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Whole-farm phosphorus loss from grazing-based dairy farms
- Vadas, Peter A., Mark Powell, J., Brink, Geoff E., Busch, Dennis L., Good, Laura W.
- Agricultural systems 2015 v.140 pp. 40-47
- animal housing, crop production, cropland, dairy farming, decision support systems, farms, hay, information management, land use, models, overwintering, pastures, phosphorus, runoff, soil, surveys, topographic slope, water quality, Wisconsin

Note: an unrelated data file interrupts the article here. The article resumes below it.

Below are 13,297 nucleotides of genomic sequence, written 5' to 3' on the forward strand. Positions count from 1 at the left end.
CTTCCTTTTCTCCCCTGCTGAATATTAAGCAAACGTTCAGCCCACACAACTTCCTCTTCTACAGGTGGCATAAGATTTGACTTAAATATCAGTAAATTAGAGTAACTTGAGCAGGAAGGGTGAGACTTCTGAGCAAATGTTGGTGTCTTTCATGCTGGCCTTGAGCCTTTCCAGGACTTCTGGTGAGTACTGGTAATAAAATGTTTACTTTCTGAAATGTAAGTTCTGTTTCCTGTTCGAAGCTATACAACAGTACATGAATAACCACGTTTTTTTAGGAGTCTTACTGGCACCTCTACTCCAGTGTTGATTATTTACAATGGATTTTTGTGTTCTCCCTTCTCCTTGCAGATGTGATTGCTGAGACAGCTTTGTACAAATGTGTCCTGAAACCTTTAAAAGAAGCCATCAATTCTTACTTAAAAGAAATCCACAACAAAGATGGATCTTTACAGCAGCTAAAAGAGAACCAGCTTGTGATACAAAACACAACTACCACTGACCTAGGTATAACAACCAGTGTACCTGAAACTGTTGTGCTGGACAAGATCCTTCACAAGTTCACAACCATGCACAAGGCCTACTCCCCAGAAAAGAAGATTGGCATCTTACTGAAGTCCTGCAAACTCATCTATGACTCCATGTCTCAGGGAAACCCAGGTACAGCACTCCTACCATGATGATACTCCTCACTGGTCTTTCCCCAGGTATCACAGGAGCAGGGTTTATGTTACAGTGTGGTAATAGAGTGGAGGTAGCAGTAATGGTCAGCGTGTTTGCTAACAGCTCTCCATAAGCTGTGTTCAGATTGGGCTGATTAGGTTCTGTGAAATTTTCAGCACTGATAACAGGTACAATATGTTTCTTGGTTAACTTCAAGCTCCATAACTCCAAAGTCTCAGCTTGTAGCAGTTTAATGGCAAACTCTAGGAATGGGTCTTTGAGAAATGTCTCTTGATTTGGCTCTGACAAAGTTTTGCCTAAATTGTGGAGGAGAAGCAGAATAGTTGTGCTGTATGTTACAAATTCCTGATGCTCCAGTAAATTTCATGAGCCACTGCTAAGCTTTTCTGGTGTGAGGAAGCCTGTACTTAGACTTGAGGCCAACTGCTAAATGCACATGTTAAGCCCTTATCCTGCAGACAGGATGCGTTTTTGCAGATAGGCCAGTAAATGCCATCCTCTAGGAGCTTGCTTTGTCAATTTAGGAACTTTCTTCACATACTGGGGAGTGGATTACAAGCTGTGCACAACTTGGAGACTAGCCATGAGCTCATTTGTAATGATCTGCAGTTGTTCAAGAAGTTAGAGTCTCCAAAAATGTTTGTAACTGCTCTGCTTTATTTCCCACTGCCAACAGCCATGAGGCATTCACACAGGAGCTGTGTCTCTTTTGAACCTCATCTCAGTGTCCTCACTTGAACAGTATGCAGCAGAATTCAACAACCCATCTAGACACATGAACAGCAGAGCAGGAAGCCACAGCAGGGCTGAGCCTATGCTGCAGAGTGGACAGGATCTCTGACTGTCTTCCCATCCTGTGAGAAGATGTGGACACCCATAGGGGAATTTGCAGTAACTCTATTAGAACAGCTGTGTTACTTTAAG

- Phosphorus (P) loss from agricultural farms persists as a water quality impairment issue. For dairy farms, P can be lost from cropland, pastures, and open-air lots. A need remains for user-friendly, readily applied, decision-support tools that simulate all areas of dairy farms, and determine their relative contribution to whole-farm P loss. We used the Snap Plus and APLE models to estimate annual P loss from all areas on four grazing-based dairy farms in Wisconsin, USA. At the whole-farm level, average annual P loss (kgha−1) from grazing-based dairy farms was low (0.5 to 1.8kgha−1), generally because a significant portion of land was in well-vegetated pastures or hay and had low erosion. However, there were areas on the farms that represented sources of significant P loss. For cropland, the greatest P loss was from areas with exposed soil, typically for corn production, and especially on steeper sloping land. The farm areas with the greatest P loss were concentrated animal housing, including barnyards, and over-wintering and young-stock lots. These areas can represent from about 5% to almost 30% of total farm P loss, depending on lot management and P loss from other land uses. Our project builds on research to show that producer surveys can provide reliable management information to assess whole-farm P loss. It also shows that we can use models like RUSLE2, Snap-Plus, and APLE to rapidly and reliably estimate P loss in runoff from all areas on a dairy farm and identify critical P source areas in greatest need of alternative management.